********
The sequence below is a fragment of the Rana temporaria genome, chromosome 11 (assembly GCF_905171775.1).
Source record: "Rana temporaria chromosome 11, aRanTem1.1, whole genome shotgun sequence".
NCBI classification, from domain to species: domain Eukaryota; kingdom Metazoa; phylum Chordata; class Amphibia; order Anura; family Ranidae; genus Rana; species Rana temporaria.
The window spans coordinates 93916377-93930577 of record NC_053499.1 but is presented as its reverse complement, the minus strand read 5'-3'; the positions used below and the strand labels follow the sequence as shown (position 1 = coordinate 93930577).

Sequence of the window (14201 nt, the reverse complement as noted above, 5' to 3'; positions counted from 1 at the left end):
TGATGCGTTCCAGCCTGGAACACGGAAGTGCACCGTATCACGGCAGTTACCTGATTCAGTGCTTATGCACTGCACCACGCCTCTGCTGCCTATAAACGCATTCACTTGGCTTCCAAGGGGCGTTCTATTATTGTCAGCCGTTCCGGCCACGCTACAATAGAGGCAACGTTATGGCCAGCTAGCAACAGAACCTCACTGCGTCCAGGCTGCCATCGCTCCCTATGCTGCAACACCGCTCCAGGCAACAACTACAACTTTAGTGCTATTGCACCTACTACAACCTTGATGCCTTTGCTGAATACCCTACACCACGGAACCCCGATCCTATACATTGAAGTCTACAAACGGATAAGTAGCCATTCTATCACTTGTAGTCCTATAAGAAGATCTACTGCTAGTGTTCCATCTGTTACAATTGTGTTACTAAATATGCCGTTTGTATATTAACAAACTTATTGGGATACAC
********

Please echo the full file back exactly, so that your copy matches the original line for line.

The sequence below is a fragment of the Rana temporaria genome, chromosome 11 (assembly GCF_905171775.1).
Source record: "Rana temporaria chromosome 11, aRanTem1.1, whole genome shotgun sequence".
NCBI classification, from domain to species: domain Eukaryota; kingdom Metazoa; phylum Chordata; class Amphibia; order Anura; family Ranidae; genus Rana; species Rana temporaria.
The window spans coordinates 93916377-93930577 of record NC_053499.1 but is presented as its reverse complement, the minus strand read 5'-3'; the positions used below and the strand labels follow the sequence as shown (position 1 = coordinate 93930577).

Sequence of the window (14201 nt, the reverse complement as noted above, 5' to 3'; positions counted from 1 at the left end):
TGATGCGTTCCAGCCTGGAACACGGAAGTGCACCGTATCACGGCAGTTACCTGATTCAGTGCTTATGCACTGCACCACGCCTCTGCTGCCTATAAACGCATTCACTTGGCTTCCAAGGGGCGTTCTATTATTGTCAGCCGTTCCGGCCACGCTACAATAGAGGCAACGTTATGGCCAGCTAGCAACAGAACCTCACTGCGTCCAGGCTGCCATCGCTCCCTATGCTGCAACACCGCTCCAGGCAACAACTACAACTTTAGTGCTATTGCACCTACTACAACCTTGATGCCTTTGCTGAATACCCTACACCACGGAACCCCGATCCTATACATTGAAGTCTACAAACGGATAAGTAGCCATTCTATCACTTGTAGTCCTATAAGAAGATCTACTGCTAGTGTTCCATCTGTTACAATTGTGTTACTAAATATGCCGTTTGTATATTAACAAACTTATTGGGATACAC